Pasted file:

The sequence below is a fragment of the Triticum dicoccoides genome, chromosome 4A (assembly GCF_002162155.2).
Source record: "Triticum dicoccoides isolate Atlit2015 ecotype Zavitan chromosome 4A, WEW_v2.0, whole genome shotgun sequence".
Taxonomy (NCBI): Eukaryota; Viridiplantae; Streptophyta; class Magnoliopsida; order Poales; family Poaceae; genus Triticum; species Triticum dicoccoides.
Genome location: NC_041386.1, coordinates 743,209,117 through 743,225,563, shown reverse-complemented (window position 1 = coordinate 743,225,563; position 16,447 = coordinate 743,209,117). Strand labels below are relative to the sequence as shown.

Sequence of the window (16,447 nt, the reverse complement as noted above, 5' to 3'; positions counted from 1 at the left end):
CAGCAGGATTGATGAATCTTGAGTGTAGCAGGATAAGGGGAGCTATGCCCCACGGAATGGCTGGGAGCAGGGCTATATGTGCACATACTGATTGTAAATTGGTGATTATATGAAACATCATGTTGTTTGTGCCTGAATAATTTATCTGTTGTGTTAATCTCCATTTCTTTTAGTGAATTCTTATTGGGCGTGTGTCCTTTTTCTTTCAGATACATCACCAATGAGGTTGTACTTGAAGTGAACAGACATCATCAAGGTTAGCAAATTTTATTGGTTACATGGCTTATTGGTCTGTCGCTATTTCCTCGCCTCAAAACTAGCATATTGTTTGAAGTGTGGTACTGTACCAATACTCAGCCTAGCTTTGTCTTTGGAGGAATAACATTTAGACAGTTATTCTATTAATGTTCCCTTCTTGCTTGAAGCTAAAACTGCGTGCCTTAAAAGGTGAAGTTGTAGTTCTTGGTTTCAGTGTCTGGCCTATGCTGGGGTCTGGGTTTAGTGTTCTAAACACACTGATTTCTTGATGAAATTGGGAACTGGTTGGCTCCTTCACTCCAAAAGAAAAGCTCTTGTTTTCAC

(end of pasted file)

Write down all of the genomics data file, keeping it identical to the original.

The sequence below is a fragment of the Triticum dicoccoides genome, chromosome 4A (assembly GCF_002162155.2).
Source record: "Triticum dicoccoides isolate Atlit2015 ecotype Zavitan chromosome 4A, WEW_v2.0, whole genome shotgun sequence".
Taxonomy (NCBI): Eukaryota; Viridiplantae; Streptophyta; class Magnoliopsida; order Poales; family Poaceae; genus Triticum; species Triticum dicoccoides.
Genome location: NC_041386.1, coordinates 743,209,117 through 743,225,563, shown reverse-complemented (window position 1 = coordinate 743,225,563; position 16,447 = coordinate 743,209,117). Strand labels below are relative to the sequence as shown.

Sequence of the window (16,447 nt, the reverse complement as noted above, 5' to 3'; positions counted from 1 at the left end):
CAGCAGGATTGATGAATCTTGAGTGTAGCAGGATAAGGGGAGCTATGCCCCACGGAATGGCTGGGAGCAGGGCTATATGTGCACATACTGATTGTAAATTGGTGATTATATGAAACATCATGTTGTTTGTGCCTGAATAATTTATCTGTTGTGTTAATCTCCATTTCTTTTAGTGAATTCTTATTGGGCGTGTGTCCTTTTTCTTTCAGATACATCACCAATGAGGTTGTACTTGAAGTGAACAGACATCATCAAGGTTAGCAAATTTTATTGGTTACATGGCTTATTGGTCTGTCGCTATTTCCTCGCCTCAAAACTAGCATATTGTTTGAAGTGTGGTACTGTACCAATACTCAGCCTAGCTTTGTCTTTGGAGGAATAACATTTAGACAGTTATTCTATTAATGTTCCCTTCTTGCTTGAAGCTAAAACTGCGTGCCTTAAAAGGTGAAGTTGTAGTTCTTGGTTTCAGTGTCTGGCCTATGCTGGGGTCTGGGTTTAGTGTTCTAAACACACTGATTTCTTGATGAAATTGGGAACTGGTTGGCTCCTTCACTCCAAAAGAAAAGCTCTTGTTTTCAC